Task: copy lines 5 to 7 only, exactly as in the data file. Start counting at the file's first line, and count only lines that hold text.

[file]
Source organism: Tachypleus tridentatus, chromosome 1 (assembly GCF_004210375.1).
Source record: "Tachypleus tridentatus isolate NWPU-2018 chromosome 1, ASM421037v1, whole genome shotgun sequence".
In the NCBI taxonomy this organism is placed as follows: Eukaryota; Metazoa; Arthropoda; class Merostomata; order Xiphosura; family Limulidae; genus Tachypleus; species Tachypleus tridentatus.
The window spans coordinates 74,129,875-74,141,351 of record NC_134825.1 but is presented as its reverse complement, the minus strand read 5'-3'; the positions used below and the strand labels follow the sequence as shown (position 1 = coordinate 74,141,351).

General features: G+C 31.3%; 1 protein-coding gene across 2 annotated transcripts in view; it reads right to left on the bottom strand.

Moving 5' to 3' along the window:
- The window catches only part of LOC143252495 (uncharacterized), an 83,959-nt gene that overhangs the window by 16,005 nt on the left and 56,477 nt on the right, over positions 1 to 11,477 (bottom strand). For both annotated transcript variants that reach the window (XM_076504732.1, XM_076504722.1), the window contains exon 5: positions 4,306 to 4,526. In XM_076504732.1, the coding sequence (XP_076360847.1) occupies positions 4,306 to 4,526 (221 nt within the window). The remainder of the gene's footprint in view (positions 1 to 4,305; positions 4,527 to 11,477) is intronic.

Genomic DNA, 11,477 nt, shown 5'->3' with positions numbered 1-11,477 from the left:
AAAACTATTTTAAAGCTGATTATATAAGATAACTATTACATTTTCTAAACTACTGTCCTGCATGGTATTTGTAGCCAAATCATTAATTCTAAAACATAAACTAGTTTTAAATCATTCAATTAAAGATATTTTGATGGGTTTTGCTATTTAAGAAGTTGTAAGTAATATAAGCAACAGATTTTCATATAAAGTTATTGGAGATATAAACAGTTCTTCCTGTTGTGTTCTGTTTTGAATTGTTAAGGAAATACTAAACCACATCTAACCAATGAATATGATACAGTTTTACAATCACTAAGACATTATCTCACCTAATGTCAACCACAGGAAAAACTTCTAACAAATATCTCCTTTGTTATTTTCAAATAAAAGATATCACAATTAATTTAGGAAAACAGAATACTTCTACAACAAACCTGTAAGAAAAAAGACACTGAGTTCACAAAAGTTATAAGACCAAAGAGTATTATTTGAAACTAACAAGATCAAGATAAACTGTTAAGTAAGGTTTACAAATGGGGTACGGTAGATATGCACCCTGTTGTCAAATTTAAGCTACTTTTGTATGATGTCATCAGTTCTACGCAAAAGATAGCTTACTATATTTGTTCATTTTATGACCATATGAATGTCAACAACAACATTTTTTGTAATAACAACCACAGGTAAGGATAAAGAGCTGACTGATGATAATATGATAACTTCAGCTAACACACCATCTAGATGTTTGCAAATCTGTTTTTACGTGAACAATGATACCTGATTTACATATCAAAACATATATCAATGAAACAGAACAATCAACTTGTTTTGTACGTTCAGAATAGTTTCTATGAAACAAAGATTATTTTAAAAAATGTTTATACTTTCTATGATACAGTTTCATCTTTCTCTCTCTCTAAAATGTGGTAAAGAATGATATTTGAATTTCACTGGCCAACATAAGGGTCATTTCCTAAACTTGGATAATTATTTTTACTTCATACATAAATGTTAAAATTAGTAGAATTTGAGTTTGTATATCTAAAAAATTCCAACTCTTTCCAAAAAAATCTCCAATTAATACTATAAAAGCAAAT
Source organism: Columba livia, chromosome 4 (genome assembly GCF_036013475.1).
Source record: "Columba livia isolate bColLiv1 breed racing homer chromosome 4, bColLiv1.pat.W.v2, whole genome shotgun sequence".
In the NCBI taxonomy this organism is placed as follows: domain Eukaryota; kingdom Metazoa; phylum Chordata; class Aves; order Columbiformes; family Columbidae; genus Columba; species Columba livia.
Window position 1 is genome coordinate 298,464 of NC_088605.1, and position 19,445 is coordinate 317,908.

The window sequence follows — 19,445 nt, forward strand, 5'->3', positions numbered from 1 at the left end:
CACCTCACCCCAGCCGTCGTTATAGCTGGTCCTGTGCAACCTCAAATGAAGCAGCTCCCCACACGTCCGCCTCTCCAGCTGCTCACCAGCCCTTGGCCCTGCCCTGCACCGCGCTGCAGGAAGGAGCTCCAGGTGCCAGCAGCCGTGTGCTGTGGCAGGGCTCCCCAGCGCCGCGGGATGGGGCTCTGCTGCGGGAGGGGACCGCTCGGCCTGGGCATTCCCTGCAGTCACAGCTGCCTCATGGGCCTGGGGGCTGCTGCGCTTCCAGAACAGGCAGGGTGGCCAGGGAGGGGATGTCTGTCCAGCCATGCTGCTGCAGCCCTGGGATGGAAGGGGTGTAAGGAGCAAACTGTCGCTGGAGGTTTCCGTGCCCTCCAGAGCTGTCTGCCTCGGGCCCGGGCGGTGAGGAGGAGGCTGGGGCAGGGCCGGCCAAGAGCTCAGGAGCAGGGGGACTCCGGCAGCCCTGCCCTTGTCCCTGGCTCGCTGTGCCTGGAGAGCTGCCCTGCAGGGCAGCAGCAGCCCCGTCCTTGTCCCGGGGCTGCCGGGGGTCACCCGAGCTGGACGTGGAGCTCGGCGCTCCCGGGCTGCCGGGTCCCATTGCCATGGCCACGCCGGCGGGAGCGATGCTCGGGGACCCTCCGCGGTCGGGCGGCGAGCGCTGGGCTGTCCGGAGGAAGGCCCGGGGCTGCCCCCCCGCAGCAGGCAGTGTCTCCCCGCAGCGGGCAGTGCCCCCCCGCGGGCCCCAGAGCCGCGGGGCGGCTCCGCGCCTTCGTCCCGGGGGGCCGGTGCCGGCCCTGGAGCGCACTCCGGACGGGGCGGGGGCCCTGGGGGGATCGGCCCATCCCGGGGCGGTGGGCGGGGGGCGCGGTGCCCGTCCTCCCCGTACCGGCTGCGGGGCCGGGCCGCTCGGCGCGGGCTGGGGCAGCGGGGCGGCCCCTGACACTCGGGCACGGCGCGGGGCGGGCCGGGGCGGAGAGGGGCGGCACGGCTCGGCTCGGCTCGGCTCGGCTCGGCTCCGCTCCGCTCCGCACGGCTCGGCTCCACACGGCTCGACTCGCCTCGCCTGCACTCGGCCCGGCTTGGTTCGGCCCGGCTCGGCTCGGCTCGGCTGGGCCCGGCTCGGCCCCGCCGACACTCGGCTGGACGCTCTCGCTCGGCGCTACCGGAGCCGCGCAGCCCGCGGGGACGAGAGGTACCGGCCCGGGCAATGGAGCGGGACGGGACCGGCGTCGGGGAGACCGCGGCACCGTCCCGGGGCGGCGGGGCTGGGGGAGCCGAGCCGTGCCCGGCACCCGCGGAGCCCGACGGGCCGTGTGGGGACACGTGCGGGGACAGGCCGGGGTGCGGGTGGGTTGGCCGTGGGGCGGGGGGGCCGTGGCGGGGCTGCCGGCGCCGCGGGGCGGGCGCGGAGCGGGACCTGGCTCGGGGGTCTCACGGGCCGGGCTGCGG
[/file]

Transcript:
General features: G+C 31.3%; 1 protein-coding gene across 2 annotated transcripts in view; it reads right to left on the bottom strand.

Moving 5' to 3' along the window:
- The window catches only part of LOC143252495 (uncharacterized), an 83,959-nt gene that overhangs the window by 16,005 nt on the left and 56,477 nt on the right, over positions 1 to 11,477 (bottom strand). For both annotated transcript variants that reach the window (XM_076504732.1, XM_076504722.1), the window contains exon 5: positions 4,306 to 4,526. In XM_076504732.1, the coding sequence (XP_076360847.1) occupies positions 4,306 to 4,526 (221 nt within the window). The remainder of the gene's footprint in view (positions 1 to 4,305; positions 4,527 to 11,477) is intronic.